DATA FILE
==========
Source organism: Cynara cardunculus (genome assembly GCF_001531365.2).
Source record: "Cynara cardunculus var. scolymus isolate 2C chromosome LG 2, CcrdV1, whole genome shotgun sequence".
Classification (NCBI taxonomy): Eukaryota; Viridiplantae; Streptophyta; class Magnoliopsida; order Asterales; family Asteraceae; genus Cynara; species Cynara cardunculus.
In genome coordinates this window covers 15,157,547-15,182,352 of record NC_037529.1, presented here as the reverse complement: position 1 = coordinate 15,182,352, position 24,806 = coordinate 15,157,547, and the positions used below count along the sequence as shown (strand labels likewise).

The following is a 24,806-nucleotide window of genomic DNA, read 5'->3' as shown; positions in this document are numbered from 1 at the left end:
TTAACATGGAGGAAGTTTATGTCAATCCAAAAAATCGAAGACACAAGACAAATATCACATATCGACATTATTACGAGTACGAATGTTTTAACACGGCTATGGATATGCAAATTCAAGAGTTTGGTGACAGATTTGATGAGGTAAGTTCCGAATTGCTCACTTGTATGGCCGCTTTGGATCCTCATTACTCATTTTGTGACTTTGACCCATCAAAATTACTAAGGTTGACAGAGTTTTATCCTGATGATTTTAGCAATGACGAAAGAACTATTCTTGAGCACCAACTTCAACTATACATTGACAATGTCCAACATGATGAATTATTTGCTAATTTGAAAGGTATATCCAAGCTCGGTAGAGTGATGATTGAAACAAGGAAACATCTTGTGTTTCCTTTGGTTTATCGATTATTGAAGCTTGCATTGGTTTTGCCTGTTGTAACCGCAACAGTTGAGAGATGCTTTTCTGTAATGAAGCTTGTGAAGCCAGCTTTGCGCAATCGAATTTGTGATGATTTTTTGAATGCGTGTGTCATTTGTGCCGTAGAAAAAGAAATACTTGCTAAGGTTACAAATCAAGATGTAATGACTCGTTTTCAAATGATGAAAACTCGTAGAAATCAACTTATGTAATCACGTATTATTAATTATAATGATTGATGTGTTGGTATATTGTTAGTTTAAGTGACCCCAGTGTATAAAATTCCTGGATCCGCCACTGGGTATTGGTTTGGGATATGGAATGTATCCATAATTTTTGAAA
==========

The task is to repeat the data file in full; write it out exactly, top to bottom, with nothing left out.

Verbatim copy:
Source organism: Cynara cardunculus (genome assembly GCF_001531365.2).
Source record: "Cynara cardunculus var. scolymus isolate 2C chromosome LG 2, CcrdV1, whole genome shotgun sequence".
Classification (NCBI taxonomy): Eukaryota; Viridiplantae; Streptophyta; class Magnoliopsida; order Asterales; family Asteraceae; genus Cynara; species Cynara cardunculus.
In genome coordinates this window covers 15,157,547-15,182,352 of record NC_037529.1, presented here as the reverse complement: position 1 = coordinate 15,182,352, position 24,806 = coordinate 15,157,547, and the positions used below count along the sequence as shown (strand labels likewise).

The following is a 24,806-nucleotide window of genomic DNA, read 5'->3' as shown; positions in this document are numbered from 1 at the left end:
TTAACATGGAGGAAGTTTATGTCAATCCAAAAAATCGAAGACACAAGACAAATATCACATATCGACATTATTACGAGTACGAATGTTTTAACACGGCTATGGATATGCAAATTCAAGAGTTTGGTGACAGATTTGATGAGGTAAGTTCCGAATTGCTCACTTGTATGGCCGCTTTGGATCCTCATTACTCATTTTGTGACTTTGACCCATCAAAATTACTAAGGTTGACAGAGTTTTATCCTGATGATTTTAGCAATGACGAAAGAACTATTCTTGAGCACCAACTTCAACTATACATTGACAATGTCCAACATGATGAATTATTTGCTAATTTGAAAGGTATATCCAAGCTCGGTAGAGTGATGATTGAAACAAGGAAACATCTTGTGTTTCCTTTGGTTTATCGATTATTGAAGCTTGCATTGGTTTTGCCTGTTGTAACCGCAACAGTTGAGAGATGCTTTTCTGTAATGAAGCTTGTGAAGCCAGCTTTGCGCAATCGAATTTGTGATGATTTTTTGAATGCGTGTGTCATTTGTGCCGTAGAAAAAGAAATACTTGCTAAGGTTACAAATCAAGATGTAATGACTCGTTTTCAAATGATGAAAACTCGTAGAAATCAACTTATGTAATCACGTATTATTAATTATAATGATTGATGTGTTGGTATATTGTTAGTTTAAGTGACCCCAGTGTATAAAATTCCTGGATCCGCCACTGGGTATTGGTTTGGGATATGGAATGTATCCATAATTTTTGAAA